The US military is building a droid (er, drone) army. You’ve likely heard of flying drones—but the robot arms race won’t end there. The Navy recently demonstrated a pack of autonomous boats performing defensive and offensive swarm tactics.
Why robots? The military hopes to augment its human forces with superhuman robotic abilities, while at the same time putting fewer soldiers in harm’s way. The Navy’s autonomous boat program was motivated, in part, by the 2000 terrorist attack on the USS Cole, in which a boat brimming with explosives rammed the destroyer’s hull.
In the future, armed autonomous boats might approach such threats, take fire without risking human lives, and if necessary, neutralize or destroy the adversary.
The test operations—which took place in August but were only recently revealed by the Office of Naval Research (ONR)—involved up to 13 standard rigid-hulled inflatable boats using automation technology originally developed for NASA’s Mars rovers.
The exercise was split into defensive and offensive systems tests conducted on the James River in Virginia. The fleet of robot boats first acted as escort to a larger ship before spotting a designated “enemy” vessel across the river. Eight of the ships then peeled off the main formation and surrounded the enemy ship.
We’ve long been able to remotely pilot unmanned boats and flying machines, but this latest generation incorporates more autonomy. The Navy’s swarmboats run smart software called Control Architecture for Robotic Agent Command and Sensing (CARACaS). The system handles individual vessels and coordinates the larger group.
The boats use radar to calculate their individual paths through the water, avoiding obstacles and maintaining position relative to the other boats. Meanwhile, each individual shares its radar with the group to construct a picture of the whole.
Perhaps the most uncharacteristic part of the technology, however, is its cost.
The boats themselves are standard issue—instead of cutting-edge, specially tailored marvels that take a decade to develop—and outfitting them with the necessary artificial intelligence and communications equipment costs only $2,000.
Upgrading the current fleet, the Navy says, would cost thousands, not millions. And because the boats are relatively cheap and pilotless, the Navy can overwhelm targets with numbers and liberally employ kamikaze tactics, where some individuals sacrifice themselves to ensure the success of the larger strategy.
Further, a team instantly and electronically sharing and acting on information from a variety of viewpoints can accomplish things none of its individuals could accomplish acting independently—the whole is greater than the sum of its parts.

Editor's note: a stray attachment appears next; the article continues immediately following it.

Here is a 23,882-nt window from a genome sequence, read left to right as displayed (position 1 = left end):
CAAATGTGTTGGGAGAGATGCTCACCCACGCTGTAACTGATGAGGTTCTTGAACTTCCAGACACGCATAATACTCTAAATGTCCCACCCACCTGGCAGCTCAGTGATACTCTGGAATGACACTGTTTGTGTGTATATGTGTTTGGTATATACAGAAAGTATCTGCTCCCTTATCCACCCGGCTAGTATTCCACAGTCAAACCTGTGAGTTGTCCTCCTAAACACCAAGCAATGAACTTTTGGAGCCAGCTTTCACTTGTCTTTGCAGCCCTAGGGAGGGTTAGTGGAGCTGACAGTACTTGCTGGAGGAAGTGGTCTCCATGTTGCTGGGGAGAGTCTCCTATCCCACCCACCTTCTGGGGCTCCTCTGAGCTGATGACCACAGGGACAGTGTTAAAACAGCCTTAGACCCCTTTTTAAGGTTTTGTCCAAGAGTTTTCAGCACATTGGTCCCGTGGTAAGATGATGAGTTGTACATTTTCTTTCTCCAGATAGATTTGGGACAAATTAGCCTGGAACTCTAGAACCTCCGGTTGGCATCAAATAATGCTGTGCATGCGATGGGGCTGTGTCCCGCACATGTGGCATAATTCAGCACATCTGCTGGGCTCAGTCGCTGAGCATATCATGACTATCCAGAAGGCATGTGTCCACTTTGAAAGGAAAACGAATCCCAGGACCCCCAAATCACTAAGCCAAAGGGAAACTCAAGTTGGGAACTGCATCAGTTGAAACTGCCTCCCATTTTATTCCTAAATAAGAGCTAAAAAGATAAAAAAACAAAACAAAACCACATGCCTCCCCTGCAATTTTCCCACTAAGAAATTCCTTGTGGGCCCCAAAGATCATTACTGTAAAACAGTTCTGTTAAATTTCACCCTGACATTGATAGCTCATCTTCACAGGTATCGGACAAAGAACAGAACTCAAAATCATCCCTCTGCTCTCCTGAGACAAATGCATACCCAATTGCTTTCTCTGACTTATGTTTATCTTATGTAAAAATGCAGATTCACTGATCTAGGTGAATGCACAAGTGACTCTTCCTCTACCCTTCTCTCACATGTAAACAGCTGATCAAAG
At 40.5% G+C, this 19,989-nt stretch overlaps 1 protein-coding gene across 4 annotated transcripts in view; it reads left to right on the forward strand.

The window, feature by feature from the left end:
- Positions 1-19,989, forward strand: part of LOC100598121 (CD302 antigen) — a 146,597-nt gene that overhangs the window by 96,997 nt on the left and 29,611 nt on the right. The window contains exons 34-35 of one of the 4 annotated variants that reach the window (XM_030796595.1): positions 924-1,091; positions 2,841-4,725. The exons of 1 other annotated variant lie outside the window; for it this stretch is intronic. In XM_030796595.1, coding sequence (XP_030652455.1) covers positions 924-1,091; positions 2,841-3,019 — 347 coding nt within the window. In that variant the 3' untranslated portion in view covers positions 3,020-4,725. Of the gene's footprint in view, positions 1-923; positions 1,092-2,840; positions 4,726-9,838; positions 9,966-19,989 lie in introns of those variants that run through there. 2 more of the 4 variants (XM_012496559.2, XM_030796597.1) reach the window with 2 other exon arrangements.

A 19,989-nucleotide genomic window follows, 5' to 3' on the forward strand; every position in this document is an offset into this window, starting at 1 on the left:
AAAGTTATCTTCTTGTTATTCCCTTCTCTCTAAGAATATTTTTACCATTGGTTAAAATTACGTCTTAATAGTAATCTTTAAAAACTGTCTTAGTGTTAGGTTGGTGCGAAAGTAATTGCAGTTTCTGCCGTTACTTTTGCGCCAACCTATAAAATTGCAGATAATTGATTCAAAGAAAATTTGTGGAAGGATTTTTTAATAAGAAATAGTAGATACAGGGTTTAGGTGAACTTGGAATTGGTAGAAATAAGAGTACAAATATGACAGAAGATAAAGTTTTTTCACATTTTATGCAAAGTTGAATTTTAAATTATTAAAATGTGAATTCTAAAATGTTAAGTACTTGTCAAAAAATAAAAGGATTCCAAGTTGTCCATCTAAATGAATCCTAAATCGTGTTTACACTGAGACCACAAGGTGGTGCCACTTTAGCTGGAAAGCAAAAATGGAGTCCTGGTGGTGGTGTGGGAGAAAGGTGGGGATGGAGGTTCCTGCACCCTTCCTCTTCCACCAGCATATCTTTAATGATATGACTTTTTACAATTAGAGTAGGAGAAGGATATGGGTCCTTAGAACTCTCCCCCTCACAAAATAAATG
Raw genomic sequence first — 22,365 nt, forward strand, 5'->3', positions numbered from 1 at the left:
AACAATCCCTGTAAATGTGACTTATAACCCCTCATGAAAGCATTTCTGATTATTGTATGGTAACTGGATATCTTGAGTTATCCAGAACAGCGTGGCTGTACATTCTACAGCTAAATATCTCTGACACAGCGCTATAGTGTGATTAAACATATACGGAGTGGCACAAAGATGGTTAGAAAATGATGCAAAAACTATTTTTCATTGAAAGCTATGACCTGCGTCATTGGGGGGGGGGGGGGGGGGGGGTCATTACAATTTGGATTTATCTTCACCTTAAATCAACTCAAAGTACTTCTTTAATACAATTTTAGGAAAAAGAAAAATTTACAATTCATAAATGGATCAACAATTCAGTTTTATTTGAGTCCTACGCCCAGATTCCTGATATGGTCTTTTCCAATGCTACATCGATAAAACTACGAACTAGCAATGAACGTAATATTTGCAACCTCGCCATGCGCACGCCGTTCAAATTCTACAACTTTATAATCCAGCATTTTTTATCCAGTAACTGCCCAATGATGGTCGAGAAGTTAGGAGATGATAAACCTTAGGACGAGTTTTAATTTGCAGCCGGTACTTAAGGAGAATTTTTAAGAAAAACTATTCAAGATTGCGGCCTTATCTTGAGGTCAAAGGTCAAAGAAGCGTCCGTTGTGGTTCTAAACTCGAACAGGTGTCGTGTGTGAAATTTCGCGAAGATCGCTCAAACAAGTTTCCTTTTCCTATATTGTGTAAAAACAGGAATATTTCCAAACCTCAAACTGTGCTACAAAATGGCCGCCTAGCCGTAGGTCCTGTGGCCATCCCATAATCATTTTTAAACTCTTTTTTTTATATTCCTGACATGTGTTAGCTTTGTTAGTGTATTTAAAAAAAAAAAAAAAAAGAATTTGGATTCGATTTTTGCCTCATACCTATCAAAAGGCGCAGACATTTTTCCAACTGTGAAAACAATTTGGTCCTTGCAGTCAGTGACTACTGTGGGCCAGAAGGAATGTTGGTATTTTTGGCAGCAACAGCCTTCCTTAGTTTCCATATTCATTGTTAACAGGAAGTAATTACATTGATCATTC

Flying drones, while more expensive, are similarly being developed with more autonomy in mind. While early drones were piloted remotely, the Navy’s X-47B can fly itself and even autonomously land on an aircraft carrier. The Navy expects advanced drone fighter jets might also make use of swarm tactics in the air.
Along with autonomous war machines comes the question of ethics: Just how autonomous are we talking here? The Navy says their autonomous boats will be able to locate and engage adversaries—but a human will always pull the trigger.
This is in line with a position the Pentagon outlined in a 2013 policy directive.
In the future, then, perhaps warriors removed from the immediate threat to life and limb will be able to more cooly survey situations. Reducing heightened levels of fear and adrenaline could potentially reduce civilian and “friendly fire” casualties.
Alternatively, distance might make combat too game-like and encourage unethical decisions. And no robot or AI system is perfect, nor is wireless communication completely reliable—especially on the battlefield. Further, military robots won’t be used by the US alone, but other nations with other guidelines too. A broad discussion and agreement on the ethical use of the machines is needed (and indeed, is underway).
In the meantime, expect to see increasingly autonomous robots making their way toward the battlefield. The Navy says their robotic swarmboats could be rolled out in a year for escort missions in dangerous areas. They hope to first improve the boats’ navigation and sensing abilities, but believe they’ll eventually be widely used.
Importantly, those uses won’t be solely military. Pilotless cargo ships, for example, may soon cross the seas with skeleton crews. Driverless trucks will do the same on land. Drones may deliver Amazon goodies the same day or medicine to the rural poor.
Such technology will likely have more peaceful applications than violent ones.
Image Credit: Office of Naval Research/YouTube